LMC:Surge In GB Farmgate Prices Since July/August

NORTHERN IRELAND, UK - Farmers have enjoyed strong increases in beef prices over recent weeks and in Scotland the U3 steer price reached 342p/kg in the week ending 10 September. The average U3 steer and heifer price across GB is now 335p/kg.
calendar icon 22 September 2011
clock icon 3 minute read

Even in Southern England, where prices typically lag behind the rest of GB, U3 steer prices averaged 330p/kg in the first full week of September.

R3 Steer Prices

Figure 1 plots R3 steer prices across the British Isles over the course of the year to date. It shows prices for Scotland and Southern England, the two regions which typically have the highest and lowest cattle prices in GB.

It also shows average GB, NI and ROI prices. The chart clearly illustrates an improving trade in GB.

The figures show that there has been a steady rise in Scottish R3 steer prices since the spring. While there was a lull in English prices early in the summer, prices there have also risen steadily since June / July, with a veritable surge in English farmgate prices during August.

The figures for the week ending 10 September 2011 show a North / South split when it comes to R3 steer prices across the Great Britain.

Scottish R3 steer prices averaged 336p/kg the week before last. Northern England prices were 4p/kg lower at 332p/kg, while in the English Midlands and Wales prices were a further 5p/kg back at 327p/kg.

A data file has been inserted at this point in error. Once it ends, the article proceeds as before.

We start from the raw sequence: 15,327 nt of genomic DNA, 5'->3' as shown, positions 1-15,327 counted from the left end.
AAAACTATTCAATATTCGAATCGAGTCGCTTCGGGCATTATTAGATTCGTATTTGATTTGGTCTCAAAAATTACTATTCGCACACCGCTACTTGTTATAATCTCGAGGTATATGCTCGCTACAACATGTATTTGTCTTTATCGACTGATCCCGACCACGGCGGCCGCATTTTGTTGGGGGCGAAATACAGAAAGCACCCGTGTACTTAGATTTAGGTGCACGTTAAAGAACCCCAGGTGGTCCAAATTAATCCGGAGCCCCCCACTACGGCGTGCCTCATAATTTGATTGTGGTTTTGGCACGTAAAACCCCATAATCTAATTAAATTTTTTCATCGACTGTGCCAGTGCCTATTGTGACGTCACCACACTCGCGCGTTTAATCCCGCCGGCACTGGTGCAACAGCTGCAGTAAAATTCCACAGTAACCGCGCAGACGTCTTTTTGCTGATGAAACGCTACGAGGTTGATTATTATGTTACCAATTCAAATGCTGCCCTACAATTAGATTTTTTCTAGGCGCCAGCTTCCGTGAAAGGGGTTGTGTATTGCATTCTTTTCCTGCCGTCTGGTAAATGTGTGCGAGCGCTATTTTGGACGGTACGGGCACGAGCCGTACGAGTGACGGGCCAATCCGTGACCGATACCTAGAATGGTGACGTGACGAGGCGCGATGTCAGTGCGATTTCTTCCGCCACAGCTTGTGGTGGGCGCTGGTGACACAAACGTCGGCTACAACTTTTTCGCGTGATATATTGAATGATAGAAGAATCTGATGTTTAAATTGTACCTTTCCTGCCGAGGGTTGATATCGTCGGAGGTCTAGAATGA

Southern England prices were lower again at 324p/kg. While English R3 steer prices have surged ahead during August, Figure 1 shows how NI prices have remained fairly steady during that period. In ROI, R3 steer prices have declined during August/ September.

The latest reported prices show that in NI, R3 steer prices averaged 312p/kg in the week before last, 12p/kg lower than corresponding prices in Southern England; 24p/kg lower than corresponding Scottish prices.

Prices in ROI were 9p/kg lower than NI levels; 33p/kg lower than Scottish levels.

The trends in R4 steer and R3 heifer prices have been broadly similar, with prices generally steady in Ireland, while the trade in GB has been much stronger recently.

One explanation for these regional trends in prime cattle prices may be supply. NI supplies appear to have improved somewhat in August having been much tighter back in the spring and early part of summer.

However, the expectation is that GB supplies which were much stronger earlier in the year have now peaked. Any decline will have contributed to the upward pressure on prices.

Cow Prices

Figure 2 shows trends in cull cow prices across the UK for the year to date (average cow prices are not available from ROI).

Again Figure 2 picks out Scotland and Southern England for analysis. These are generally the areas with the highest and lowest performing cull cow prices.

Figure 2 also shows average GB and NI cow prices. It is clear that Scottish prices are generally much higher than the GB average, while Southern England prices have been much lower.

NI prices have been generally quite close to average GB levels over the course of the year to date. The latest weekly figures show that NI cull cow prices are 10p/kg less than the GB average.

By contrast, average Scottish cull cow prices averaged 270p/kg in the week ending 10 September. This was 16p/kg more than the GB average and probably reflects the greater prevalence of specialist beef breeds in Scotland relative to the rest of the UK.

TheCattleSite News Desk

© 2000 - 2024 - Global Ag Media. All Rights Reserved | No part of this site may be reproduced without permission.